But it didn't take Penny long to dive into the well-worn Springfield practice of doling out legislative scholarships. With the perk about to expire just months into his new job, Penny gave out two four-year scholarships to a pair of students. State records show that the parents of both students have ties to the St. Clair County Democratic Party.
One scholarship went to Danielle Fiudo of Fairmont City, where Penny has been police chief since the late 1980s until taking an unpaid leave to serve in the General Assembly. Fiudo's father, Michael, is a village trustee in Fairmont City.
The other scholarship went to Taylor Lundy of Belleville. Records show she is the daughter of Michael Lundy, a Democratic precinct committeeman in Belleville Township and former Belleville city treasurer. He is now executive director of the Southwestern Illinois Development Authority.
Another Lundy daughter also received a four-year ride to Southern Illinois University at Edwardsville, from powerful Sen. James Clayborne, D-Belleville, starting in 2008.
Michael Lundy said he does not know Penny personally and never called the lawmaker about the scholarship.
"When Rep. Penny called me and told me he was going to give her a legislative scholarship, I thought they were no longer going to have them. I was surprised," Lundy said.
Neither Penny nor the Fiudo family returned calls for comment. With Penny not running for election, former state Rep. Jay Hoffman is running as the Democrat against Republican Melinda Hult, a member of the Belleville City Council.
"I think Scott Penny is a place holder. He's absent from making any significant impact for the constituents. It doesn't surprise me that he's using his position to help the Democratic Party more than the people of the district," said Jon McLean, chairman of the St. Clair County Republican Party. "These legislative scholarships have been abused, and I think it's a shame he got one last round of them in to help friends when the state is broke."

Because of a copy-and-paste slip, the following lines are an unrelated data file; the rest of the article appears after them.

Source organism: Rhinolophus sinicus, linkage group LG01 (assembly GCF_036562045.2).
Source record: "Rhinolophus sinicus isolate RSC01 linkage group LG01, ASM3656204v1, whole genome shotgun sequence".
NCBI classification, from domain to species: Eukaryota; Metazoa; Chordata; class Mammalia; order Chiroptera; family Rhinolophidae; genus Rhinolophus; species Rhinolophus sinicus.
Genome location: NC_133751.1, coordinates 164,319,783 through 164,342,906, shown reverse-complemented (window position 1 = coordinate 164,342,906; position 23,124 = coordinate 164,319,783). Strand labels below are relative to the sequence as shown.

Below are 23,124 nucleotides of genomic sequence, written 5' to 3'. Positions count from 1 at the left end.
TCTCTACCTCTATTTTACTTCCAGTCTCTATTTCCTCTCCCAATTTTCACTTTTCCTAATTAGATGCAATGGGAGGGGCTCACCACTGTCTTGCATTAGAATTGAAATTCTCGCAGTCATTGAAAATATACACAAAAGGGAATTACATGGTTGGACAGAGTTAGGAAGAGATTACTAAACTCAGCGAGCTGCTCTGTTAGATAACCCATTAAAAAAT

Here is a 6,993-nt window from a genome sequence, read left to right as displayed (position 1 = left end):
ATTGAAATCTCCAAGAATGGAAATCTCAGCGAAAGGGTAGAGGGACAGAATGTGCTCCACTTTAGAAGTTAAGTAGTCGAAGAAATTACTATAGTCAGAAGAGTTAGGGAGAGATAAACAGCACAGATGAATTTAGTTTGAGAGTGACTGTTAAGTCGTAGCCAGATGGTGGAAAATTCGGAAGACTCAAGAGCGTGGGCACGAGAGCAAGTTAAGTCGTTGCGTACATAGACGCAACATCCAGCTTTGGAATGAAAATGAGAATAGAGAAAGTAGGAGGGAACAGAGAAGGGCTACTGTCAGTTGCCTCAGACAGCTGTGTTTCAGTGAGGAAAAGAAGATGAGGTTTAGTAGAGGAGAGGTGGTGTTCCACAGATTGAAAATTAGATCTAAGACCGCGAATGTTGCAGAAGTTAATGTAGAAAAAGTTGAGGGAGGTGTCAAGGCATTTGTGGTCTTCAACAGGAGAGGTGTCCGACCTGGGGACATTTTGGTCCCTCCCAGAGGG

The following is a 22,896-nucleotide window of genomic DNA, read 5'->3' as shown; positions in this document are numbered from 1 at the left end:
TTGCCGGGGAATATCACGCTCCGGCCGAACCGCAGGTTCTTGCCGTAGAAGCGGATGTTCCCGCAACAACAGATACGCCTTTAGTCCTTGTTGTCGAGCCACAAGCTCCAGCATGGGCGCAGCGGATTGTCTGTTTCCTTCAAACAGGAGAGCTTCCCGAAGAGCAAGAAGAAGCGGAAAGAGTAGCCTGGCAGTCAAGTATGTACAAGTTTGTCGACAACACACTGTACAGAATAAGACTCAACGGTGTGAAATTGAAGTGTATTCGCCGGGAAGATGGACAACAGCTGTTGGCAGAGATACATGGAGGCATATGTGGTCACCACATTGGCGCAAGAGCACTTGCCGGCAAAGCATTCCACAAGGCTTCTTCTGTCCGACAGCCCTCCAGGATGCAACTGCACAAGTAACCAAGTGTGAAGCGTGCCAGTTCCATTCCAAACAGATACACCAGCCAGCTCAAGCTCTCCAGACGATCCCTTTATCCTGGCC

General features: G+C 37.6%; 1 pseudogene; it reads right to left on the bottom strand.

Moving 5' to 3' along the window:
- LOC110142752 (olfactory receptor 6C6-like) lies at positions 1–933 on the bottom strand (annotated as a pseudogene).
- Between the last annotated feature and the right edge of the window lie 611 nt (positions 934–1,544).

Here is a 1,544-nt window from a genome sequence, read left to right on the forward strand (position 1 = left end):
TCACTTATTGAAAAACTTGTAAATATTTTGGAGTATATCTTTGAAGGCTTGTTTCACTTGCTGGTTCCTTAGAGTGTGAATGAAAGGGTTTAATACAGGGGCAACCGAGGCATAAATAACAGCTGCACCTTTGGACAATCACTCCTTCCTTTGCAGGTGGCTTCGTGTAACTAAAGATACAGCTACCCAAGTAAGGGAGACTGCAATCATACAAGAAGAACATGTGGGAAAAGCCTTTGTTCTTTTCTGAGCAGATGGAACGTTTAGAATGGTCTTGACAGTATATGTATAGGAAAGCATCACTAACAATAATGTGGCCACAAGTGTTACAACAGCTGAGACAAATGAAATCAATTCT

Penny's scholarship awards are another question mark in the waivers' century-long existence. While the program long has been criticized for allowing lawmakers to pass out waivers like political plums, a federal grand jury is now asking about some of the scholarships.
A grand jury has the scholarship records of at least three current and former lawmakers, including Sen. Collins, Rep. Daniel Burke and former Rep. Robert Molaro. All three are Chicago Democrats who had their records subpoenaed amid allegations they distributed scholarships to students living outside their districts.
Collins, who lost her re-election bid in the March primary, was hit with a federal subpoena in June and has denied any wrongdoing. She gave seven one-year scholarships this year, including one to Jillian Duncan-Poole, a 20-year-old UIC student from Texas.
The student, who told the Tribune she had left the university in January 2011 because of financial difficulties, used the address of her former campus dormitory -- though she was not living there at the time -- to qualify for the scholarship. The waiver allowed her to move back to Chicago from Houston and re-enroll at UIC this semester, she said.
Duncan-Poole, who is registered to vote in Texas and Illinois, said she submitted her Chicago voter registration card, which she obtained while living in the dorm in May 2011, to prove her residency. She also said she gave the senator's office her school transcripts and Texas driver's license number when completing the forms Aug. 4.
Collins' chief of staff, Samantha Stinson, said the senator relies on the state Board of Education to verify eligibility because the office does not have the resources to independently investigate each student.
Collins did not vote on the bill to abolish the scholarships. But Burke, who previously opposed such efforts, voted to end the program in May, two months after his waiver records were subpoenaed.
Unlike Collins, Burke did not hand out awards this year.
"I voted for the bill to abolish the practice, and it was the end of it," he said.
(c)2012 the Chicago Tribune